Here's a case where the Christian legal groups are absolutely right. A kids dance group was prevented from taking part in a holiday festival in Chula Vista, California, because their shirts bore a religious message. The American Family Association Center for Law and Policy filed suit on their behalf and the city just settled the case. The really good part of the settlement is that the city has agreed to put police officers and city officials through first amendment training to prevent it from happening again. I think that's a great idea and ought to be done in every school and city in the nation.
Here is one for you. Sounds like she may have a case...
Stuff like this drives me nuts. Every year I have students come to me asking,
"Can [insert teacher's name] force me/someone to stand for/say the pledge?"
To which I reply, "no, they can't force you to do either."
Yet the very next year? Same question, same problems.
Yes, if the allegations in that article are true, that student has a very strong case.
OK, Ed, then how about this question: do the other students in the class who were told to send the letters and who did have a case as well? Isn't it irrelevent, really, whether they support gay adoption rights or not, because the professor had no right to order them as part of a manditory class assignment, to send a letter in support of any assigned position to a legislator? Not an atty, so perhaps not, but if not, I wonder why not?
This Yellow Dog Democrat knows that if any professor had required me to write a letter to the legislators endorsing a Democratic-sponsored bill with which I agreed, I'd still have flat refused. [If the assignment was to write a letter regarding a current legislative issue --- topic unspecified --- that would be another matter.] But I don't think he could legitimately require a student to publically endorse even a position the student supported.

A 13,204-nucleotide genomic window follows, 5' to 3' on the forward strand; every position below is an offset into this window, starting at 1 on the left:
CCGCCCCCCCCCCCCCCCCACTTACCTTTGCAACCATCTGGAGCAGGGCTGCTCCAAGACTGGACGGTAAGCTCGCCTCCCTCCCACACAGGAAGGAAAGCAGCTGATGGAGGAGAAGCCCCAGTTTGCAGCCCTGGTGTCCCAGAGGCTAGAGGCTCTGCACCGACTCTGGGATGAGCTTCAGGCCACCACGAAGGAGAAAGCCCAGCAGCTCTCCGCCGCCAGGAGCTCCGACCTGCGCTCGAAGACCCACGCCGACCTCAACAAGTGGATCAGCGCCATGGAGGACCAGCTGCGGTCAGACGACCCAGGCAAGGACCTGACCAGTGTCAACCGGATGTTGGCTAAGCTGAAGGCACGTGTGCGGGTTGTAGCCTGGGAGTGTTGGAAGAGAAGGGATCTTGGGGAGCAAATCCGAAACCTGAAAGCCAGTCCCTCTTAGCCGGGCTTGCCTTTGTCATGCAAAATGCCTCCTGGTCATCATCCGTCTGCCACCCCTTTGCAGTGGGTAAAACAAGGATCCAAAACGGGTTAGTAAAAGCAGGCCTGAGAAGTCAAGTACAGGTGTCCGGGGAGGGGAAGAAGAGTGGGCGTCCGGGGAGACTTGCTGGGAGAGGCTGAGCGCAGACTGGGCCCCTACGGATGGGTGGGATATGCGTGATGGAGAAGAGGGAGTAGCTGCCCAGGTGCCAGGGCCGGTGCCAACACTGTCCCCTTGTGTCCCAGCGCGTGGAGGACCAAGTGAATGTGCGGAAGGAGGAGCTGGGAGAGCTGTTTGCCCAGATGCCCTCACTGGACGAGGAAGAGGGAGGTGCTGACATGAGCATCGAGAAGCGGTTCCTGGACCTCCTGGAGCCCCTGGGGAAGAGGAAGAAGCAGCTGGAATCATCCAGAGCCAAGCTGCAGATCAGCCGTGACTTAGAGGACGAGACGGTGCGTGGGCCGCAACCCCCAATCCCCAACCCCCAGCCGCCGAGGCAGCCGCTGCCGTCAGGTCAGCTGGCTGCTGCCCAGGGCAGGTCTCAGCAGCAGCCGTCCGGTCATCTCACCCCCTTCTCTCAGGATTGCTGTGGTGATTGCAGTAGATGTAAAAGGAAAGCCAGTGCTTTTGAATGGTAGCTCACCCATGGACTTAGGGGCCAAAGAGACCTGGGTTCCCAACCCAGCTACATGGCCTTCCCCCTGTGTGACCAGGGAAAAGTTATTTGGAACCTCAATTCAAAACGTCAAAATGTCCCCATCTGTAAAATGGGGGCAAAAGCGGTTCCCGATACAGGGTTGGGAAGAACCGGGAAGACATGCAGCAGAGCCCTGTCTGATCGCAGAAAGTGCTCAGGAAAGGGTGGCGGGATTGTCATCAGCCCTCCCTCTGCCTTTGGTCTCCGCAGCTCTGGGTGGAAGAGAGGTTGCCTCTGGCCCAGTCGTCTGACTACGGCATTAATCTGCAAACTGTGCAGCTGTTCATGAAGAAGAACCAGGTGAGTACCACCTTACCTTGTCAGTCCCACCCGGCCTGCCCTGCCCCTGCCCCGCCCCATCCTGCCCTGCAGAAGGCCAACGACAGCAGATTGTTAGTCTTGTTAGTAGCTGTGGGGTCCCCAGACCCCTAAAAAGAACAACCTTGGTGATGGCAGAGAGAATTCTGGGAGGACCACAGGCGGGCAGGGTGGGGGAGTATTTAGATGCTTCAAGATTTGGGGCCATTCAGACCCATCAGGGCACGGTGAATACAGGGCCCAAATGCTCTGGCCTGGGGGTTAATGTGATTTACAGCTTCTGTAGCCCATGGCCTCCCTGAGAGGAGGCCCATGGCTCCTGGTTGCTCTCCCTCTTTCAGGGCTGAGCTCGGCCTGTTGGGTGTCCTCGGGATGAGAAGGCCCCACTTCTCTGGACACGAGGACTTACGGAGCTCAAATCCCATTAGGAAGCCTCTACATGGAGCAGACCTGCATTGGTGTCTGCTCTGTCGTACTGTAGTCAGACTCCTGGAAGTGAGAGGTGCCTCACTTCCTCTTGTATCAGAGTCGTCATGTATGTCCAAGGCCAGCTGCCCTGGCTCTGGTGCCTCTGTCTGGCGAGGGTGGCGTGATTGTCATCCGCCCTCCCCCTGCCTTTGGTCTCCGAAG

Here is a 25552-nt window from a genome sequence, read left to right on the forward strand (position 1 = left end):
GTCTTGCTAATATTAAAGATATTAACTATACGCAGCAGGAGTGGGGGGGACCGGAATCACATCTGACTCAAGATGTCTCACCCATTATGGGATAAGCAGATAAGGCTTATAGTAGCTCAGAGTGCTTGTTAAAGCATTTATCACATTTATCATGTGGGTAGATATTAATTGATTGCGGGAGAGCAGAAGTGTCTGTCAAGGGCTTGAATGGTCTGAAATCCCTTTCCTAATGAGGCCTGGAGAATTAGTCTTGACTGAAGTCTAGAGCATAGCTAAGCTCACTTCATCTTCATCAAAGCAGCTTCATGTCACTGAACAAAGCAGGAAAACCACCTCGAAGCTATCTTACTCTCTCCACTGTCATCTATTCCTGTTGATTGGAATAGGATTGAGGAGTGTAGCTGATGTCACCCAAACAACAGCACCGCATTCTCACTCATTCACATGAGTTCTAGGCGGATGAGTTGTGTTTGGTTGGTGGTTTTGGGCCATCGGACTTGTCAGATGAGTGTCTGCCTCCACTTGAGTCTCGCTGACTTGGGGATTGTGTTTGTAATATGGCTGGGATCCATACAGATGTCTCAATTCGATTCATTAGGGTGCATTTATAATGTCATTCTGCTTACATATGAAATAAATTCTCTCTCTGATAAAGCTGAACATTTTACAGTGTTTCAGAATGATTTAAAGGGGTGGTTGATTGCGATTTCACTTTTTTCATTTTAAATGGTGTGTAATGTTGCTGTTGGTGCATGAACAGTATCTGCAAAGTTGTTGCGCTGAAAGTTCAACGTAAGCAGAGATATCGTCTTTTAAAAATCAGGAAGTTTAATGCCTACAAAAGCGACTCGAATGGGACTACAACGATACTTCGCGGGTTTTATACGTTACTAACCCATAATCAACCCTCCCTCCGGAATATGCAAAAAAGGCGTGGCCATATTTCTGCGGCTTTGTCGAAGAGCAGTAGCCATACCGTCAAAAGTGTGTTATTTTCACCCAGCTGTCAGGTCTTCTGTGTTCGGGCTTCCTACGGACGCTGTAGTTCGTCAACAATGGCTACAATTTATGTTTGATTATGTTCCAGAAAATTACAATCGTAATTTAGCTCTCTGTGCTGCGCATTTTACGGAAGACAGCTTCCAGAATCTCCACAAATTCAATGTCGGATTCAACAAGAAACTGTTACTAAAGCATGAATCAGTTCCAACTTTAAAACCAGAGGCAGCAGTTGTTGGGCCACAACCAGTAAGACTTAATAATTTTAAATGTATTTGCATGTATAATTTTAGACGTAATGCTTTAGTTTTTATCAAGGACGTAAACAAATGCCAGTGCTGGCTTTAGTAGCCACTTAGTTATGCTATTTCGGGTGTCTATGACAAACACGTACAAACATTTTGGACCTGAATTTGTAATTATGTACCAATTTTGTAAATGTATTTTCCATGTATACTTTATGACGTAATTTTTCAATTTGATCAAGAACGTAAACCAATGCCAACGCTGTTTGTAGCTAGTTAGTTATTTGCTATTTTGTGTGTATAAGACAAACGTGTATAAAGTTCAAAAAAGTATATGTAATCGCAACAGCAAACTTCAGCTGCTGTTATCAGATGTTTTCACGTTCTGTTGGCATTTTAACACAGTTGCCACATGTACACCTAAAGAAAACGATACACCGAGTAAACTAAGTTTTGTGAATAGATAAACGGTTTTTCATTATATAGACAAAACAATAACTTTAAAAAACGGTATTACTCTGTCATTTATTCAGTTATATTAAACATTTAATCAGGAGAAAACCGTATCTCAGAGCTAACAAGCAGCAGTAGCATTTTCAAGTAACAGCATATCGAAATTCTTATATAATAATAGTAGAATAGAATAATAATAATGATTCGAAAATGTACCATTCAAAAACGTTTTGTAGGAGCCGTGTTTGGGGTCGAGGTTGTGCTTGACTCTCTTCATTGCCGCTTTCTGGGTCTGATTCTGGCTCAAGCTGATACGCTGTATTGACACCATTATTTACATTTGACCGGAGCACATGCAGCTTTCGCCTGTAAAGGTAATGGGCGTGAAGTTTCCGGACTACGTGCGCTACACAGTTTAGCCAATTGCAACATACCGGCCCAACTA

Yes, there is no way a professor should be able to force anyone to write a letter like that. But there are more allegations from her that make it even worse. She says that when she refused to sign the letter she was called before the school ethics committee. That makes it much worse.
Ed: Indeed it does....
The really good part of the settlement is that the city has agreed to put police officers and city officials through first amendment training to prevent it from happening again.
I have rather sincere problems believing that the police officers aren't already trained in legal matters. These may include 1st amendment issues, but it is unclear the extent to which they would get involved in 1st amendment issues regarding religion. "Peaceful assembly" would be more likely issues for the police.
City officials are another matter. They should be trained to call on city legal counsel for legal issues. Frankly, I am surprised that they don't have a handbook describing what they should do.
afarensis | November 2, 2006 08:52 PM
The case you linked to seems somewhat odd. The student sued after she had graduated. I suspect that there is something more going on there that was not reported.
Sounds great. Now can they go through training in the rest of the Bill of Rights, as well? Like, for example, the 4th Amendment?